I'm wiring the new workshop and want to use 3 way switches to control four outlets running across the ceiling for plug in lights. Right now, each switch is functioning like a single pole, turning on/off the string of outlets rather than controlling the outlets as intended. Power comes into the first 3-way; Red traveler is continuous from first to second switch; black traveler runs from first switch, ties into each outlet, and ends at second switch common; white neutral comes from power and ties into each outlet; white wire is used as hot wire from last outlet to second switch.

Where did I make the mistake? Thanks for the help.

multiple outlets controlled by 3-way

  • Your drawing is way, way wrong, e.g. why are there two wires to two of the outlets, and three wires to the third? – Daniel Griscom Nov 27 '15 at 1:36

The "white" side of the outlets should never be connected to the switch. The white you have connected to the second switch is actually playing the role of another black wire. Look at the diagram below. The white wire going to the switch has a black stripe of electrical tape to mark it. That white wire is never connected to the lamps (which are the outlets in your diagram).

3-way wiring diagram

  • The white neutral doesn't hit either switch, yet I can see my problem. I need to disconnect the black traveler from outlet 1 and tie into a fourth wire that will connect to the now hot white wire at the last outlet. Rather than tie red traveler to black, as shown above the lights in this drawing, could I just as easily swap posts with the red and white hot at switch 2, in which case the white wire will have red tape and red wire will have black tape? – Dennis Nov 16 '15 at 19:13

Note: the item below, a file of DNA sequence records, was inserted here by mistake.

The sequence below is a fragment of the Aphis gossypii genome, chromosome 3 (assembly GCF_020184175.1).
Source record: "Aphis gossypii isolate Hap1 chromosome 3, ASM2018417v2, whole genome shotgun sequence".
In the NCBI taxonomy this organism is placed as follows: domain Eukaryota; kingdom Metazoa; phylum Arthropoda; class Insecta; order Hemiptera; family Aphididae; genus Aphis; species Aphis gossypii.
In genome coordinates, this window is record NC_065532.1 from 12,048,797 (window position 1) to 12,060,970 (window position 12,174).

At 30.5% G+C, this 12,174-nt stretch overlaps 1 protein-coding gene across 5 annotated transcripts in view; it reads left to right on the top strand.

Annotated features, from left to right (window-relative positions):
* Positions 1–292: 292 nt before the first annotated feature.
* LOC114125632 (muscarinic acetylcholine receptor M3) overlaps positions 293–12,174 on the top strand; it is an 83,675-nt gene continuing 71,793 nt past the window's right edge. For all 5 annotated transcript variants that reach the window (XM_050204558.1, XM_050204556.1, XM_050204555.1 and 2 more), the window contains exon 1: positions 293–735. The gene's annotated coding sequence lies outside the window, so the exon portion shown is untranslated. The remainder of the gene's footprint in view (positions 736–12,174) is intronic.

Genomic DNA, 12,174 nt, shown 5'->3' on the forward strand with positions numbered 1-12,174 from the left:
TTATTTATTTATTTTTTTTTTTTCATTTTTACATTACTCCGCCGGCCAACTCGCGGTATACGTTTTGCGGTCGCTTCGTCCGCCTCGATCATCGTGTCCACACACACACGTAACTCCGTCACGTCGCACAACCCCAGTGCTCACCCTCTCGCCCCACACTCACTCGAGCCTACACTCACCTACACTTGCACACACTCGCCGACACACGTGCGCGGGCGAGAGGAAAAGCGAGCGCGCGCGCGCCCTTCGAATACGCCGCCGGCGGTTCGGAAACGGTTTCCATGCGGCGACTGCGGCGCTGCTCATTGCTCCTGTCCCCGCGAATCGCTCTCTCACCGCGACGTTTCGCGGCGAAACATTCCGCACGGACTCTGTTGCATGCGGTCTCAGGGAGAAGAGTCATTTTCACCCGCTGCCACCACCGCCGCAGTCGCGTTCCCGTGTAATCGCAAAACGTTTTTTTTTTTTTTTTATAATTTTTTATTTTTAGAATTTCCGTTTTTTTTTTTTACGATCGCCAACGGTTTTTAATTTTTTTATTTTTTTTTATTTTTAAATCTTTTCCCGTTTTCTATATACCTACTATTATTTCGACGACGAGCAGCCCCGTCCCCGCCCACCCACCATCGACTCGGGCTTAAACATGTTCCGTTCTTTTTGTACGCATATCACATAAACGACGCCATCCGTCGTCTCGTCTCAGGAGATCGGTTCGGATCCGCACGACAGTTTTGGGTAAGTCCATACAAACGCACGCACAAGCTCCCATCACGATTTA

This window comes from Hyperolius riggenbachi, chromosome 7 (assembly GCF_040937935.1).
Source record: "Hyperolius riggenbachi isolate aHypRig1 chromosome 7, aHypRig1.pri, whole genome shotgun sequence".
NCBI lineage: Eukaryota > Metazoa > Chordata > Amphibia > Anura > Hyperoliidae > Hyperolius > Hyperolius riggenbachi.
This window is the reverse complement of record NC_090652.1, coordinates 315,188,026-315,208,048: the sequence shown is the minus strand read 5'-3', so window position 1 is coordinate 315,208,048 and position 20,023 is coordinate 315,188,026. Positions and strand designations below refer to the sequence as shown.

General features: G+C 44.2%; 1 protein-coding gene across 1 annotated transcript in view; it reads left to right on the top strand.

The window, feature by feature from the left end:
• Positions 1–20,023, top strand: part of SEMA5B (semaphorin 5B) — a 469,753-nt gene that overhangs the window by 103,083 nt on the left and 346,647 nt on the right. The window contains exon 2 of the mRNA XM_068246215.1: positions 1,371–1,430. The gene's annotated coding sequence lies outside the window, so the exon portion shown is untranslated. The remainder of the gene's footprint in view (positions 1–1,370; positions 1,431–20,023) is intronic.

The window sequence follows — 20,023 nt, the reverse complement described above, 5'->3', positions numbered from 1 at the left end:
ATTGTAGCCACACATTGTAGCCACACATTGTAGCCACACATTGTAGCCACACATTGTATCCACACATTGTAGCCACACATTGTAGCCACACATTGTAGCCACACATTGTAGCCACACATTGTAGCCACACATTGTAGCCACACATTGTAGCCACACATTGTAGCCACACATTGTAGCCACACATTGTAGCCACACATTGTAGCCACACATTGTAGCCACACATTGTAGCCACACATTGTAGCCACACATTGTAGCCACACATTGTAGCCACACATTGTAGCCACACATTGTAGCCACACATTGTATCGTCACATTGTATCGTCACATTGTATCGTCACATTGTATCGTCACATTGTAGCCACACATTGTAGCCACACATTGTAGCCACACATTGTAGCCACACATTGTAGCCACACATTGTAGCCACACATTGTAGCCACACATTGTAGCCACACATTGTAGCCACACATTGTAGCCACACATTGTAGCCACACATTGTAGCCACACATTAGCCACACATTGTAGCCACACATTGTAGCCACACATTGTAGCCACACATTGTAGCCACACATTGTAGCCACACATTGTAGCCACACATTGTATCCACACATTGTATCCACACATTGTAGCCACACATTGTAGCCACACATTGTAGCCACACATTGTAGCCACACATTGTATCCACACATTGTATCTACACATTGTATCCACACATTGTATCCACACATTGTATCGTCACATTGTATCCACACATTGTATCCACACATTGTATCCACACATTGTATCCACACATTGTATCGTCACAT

• Ok, I misinterpreted your drawing. I see now the white wire comes from the "black side" of the outlet. And you're right - each outlet box will end up having 4 wires (+ground) in it. – JPhi1618 Nov 16 '15 at 19:24
  • Thanks. I'll pick up a length of fourth wire and break out the red and black tape. – Dennis Nov 16 '15 at 19:26
  • It's all good now, thanks JPhil1618. Not sure how I missed running the fourth wire yet good to know we have this site. – Dennis Nov 16 '15 at 22:49

To explain a bit:

Both travelers (Red and Black) must be continuous from the first to the second switch. Then from the second switch you would connect the non-traveler (now the switched wire) to each outlet.

If the outlets are along the path of the travelers then that means that each outlet will have 4 wires (+ground): the neutral, the switched wire and the 2 travelers.

Convention for the color codes in the switches are

  • red and marked white = traveler.
  • black = switched wire
  • white = neutral.

current code also requires you to pull the neutral to the second switch (left capped off if not used) as future proofing for when you want to connect a timer or motion sensor.

  • Thanks. This makes perfect sense, now. I still don't know how I initially got off track, especially after dissecting a 3-way in the (new) house that had been wired with a borrowed neutral from a second circuit and caused the new arc fault breaker to trip in the new main panel. It's amazing what can be found in a home once upgrades are introduced, ha! – Dennis Nov 17 '15 at 15:08

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